The Herschel Walker trade was the largest player trade in the history of the National Football League. It involved 18 players and draft picks. The trade was made on October 12, 1989, between the Dallas Cowboys and the Minnesota Vikings.
2 The trade
3 Aftermath and legacy
In his book, Greatest Team Ever: The Dallas Cowboys Dynasty of the 1990s, author Norm Hitzges chronicled the Herschel Walker trade. Four games into the 1989 season, Jimmy Johnson, then head coach of the Dallas Cowboys, came up with the idea to trade Walker while on a morning jog with his staff. Johnson felt the Cowboys were so terrible that only a blockbuster trade could help them. He briefly considered trading wide receiver Michael Irvin to the Los Angeles Raiders, but Raiders owner Al Davis essentially talked Johnson out of the trade by saying, "You sure you want to do that? Who is going to catch passes for you?" Johnson felt that Walker was the only remaining bargaining chip they had.
A number of teams contacted the Cowboys when they announced that they would trade Walker. The New York Giants expressed interest, but the trade would have been unfavorable for Dallas since both teams were in the NFC East division. The Atlanta Falcons entered into negotiations, but eventually pulled out over fear of Walker's future contract demands. The most serious offer came from the Cleveland Browns.
Johnson stated, "[The Browns] offered us a player, a couple of future number one draft picks and three number two draft picks." The Cowboys felt this was a favorable offer, but they also felt that if another team were to enter the discussion, then they could generate a bidding war and thereby get even more compensation. Jimmy Johnson and team owner Jerry Jones decided to contact other clubs to generate buzz and create leverage. Johnson contacted Minnesota Vikings General Manager Mike Lynn. Johnson told Lynn that he was going to trade Walker to Cleveland that afternoon, and that if Minnesota would like to trade for Walker, then it would cost them "players, draft picks, conditional picks, and provisions", giving Lynn a deadline of 6:30 p.m. Lynn, feeling Walker was the missing piece to a Super Bowl run, faxed Johnson that he was interested, and soon after negotiations ensued. In order to get Walker to agree to a trade, the Cowboys paid him a $1.25 million "exit bonus".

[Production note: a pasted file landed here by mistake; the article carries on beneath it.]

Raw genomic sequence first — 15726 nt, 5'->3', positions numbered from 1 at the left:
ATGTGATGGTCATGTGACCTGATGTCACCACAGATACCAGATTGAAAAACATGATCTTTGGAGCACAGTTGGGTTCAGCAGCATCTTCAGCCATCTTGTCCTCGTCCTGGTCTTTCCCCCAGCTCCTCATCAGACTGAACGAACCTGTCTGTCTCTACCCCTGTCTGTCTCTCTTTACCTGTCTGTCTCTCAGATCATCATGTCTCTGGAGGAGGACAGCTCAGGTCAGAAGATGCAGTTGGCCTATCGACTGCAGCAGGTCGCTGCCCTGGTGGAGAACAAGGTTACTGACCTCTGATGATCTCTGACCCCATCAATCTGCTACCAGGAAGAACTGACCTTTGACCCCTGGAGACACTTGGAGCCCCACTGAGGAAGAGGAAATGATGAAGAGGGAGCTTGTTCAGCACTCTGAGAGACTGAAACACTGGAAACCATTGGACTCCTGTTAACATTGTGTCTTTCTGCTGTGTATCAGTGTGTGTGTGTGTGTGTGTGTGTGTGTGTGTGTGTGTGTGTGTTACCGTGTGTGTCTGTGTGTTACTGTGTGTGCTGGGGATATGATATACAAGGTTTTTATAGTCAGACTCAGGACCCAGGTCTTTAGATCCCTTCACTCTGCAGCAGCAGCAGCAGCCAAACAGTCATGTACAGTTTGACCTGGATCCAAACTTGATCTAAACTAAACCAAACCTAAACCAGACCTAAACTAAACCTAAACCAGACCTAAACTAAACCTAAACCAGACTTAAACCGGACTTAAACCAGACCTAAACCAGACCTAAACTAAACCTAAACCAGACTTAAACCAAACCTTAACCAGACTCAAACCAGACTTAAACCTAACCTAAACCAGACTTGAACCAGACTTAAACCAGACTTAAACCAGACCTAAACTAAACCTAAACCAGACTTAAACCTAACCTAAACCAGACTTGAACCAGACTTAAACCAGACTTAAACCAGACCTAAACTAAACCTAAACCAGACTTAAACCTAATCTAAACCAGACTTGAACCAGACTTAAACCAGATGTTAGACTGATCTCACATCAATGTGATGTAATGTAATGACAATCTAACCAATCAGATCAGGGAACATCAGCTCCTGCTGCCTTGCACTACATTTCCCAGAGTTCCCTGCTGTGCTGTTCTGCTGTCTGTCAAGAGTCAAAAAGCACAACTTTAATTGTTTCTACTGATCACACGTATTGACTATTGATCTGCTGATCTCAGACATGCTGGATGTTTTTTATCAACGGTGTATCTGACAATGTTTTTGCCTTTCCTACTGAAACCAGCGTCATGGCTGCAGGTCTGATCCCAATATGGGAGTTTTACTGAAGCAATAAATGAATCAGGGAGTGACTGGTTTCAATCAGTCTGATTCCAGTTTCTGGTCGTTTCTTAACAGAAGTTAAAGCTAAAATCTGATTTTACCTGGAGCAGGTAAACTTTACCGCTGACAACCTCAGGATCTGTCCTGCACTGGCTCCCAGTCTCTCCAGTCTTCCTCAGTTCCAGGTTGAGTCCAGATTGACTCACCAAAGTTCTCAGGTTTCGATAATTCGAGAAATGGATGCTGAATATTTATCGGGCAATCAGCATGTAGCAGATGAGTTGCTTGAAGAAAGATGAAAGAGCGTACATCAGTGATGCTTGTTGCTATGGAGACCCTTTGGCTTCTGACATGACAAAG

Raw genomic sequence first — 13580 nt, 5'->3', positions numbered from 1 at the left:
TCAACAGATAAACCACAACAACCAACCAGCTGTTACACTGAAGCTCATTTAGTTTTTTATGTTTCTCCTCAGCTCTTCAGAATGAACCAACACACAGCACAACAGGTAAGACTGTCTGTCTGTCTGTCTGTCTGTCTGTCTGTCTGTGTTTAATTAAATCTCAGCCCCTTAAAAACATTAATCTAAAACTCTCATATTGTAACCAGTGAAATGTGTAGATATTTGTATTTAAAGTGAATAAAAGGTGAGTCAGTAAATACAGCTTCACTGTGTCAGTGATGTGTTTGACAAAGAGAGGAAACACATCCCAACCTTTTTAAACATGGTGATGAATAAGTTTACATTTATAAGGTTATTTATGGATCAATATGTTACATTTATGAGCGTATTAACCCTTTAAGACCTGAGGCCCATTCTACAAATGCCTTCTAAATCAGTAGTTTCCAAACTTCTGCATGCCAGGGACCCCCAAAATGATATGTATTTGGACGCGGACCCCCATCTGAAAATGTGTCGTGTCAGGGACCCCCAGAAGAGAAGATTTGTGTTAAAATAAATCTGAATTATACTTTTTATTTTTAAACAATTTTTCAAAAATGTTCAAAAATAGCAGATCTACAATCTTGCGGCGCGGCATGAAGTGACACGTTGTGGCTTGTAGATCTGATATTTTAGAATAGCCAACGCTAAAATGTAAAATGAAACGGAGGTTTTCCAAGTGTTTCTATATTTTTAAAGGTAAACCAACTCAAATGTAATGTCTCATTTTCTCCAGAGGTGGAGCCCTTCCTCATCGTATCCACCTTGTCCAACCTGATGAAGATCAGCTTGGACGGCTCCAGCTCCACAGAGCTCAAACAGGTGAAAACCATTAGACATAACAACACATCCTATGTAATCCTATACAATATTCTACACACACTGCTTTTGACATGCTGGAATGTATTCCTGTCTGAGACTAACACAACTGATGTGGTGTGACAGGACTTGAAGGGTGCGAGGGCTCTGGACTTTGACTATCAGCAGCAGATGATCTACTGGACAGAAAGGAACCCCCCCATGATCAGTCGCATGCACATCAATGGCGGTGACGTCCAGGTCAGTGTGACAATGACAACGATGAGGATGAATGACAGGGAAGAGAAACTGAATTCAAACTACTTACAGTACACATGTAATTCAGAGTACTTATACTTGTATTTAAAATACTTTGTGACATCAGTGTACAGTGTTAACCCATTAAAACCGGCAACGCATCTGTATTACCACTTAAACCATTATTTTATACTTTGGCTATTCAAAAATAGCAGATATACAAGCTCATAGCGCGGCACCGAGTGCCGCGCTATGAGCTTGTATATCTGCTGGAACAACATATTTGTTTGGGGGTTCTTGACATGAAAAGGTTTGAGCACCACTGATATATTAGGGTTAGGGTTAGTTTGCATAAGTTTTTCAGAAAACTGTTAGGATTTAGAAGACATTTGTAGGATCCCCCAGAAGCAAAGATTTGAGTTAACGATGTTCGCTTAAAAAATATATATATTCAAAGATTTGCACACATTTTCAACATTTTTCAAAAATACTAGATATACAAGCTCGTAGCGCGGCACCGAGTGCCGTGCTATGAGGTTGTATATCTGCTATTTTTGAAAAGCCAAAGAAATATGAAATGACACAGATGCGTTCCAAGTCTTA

Players/Draft Picks Received by the Minnesota VikingsRB Herschel Walker
Dallas's 3rd round pick - 1990 (54) (Mike Jones)
San Diego's 5th round pick - 1990 (116) (Reggie Thornton)
Dallas's 10th round pick - 1990 (249) (Pat Newman)
Dallas's 3rd round pick - 1991 (68) (Jake Reed)
Players/Draft Picks Received by the Dallas CowboysLB Jesse Solomon
LB David Howard
CB Issiac Holt
RB Darrin Nelson (traded to San Diego after he refused to report to Dallas)
DE Alex Stewart
Minnesota's 1st round pick in 1990 (21) (traded this pick along with pick (81) for pick (17) from Pittsburgh to draft Emmitt Smith)
Minnesota's 2nd round pick in 1990 (47) (Alexander Wright)
Minnesota's 6th round pick in 1990 (158) (traded to New Orleans, who drafted James Williams)
Minnesota's 1st round pick in 1991 (conditional) - (12) (Alvin Harper)
Minnesota's 2nd round pick in 1991 (conditional) - (38) (Dixon Edwards)
Minnesota's 2nd round pick in 1992 (conditional) - (37) (Darren Woodson)
Minnesota's 3rd round pick in 1992 (conditional) - (71) (traded to New England, who drafted Kevin Turner)
Minnesota's 1st round pick in 1993 (conditional) - (13) (traded to Philadelphia Eagles, and then to the Houston Oilers, who drafted Brad Hopkins)
Aftermath and legacy
Dallas ended up with a total of six of Minnesota's picks over the succeeding years, two 1st round and one 2nd round picks were used to draft Emmitt Smith and Darren Woodson, winning multiple Super Bowls and being voted on to go to the Pro Bowl numerous times. Jimmy Johnson used the other draft picks to make trades with other teams around the NFL. One of the trades led to obtaining the first overall draft pick in 1991, which was used to draft Russell Maryland. In other words, the trade of Walker to the Vikings contributed largely to the Cowboys' success in the early 1990s. For this reason, ESPN.com lists it as the 8th most lopsided trade in sports history. Seventeen years later, the trade was still an easy target for satire: one ESPN columnist, assessing the impact of free agency on the NFL, noted that it had almost entirely replaced significant trades and by doing so "took away one of the greatest shortcuts to becoming a Super Bowl champion: fleecing the Vikings."
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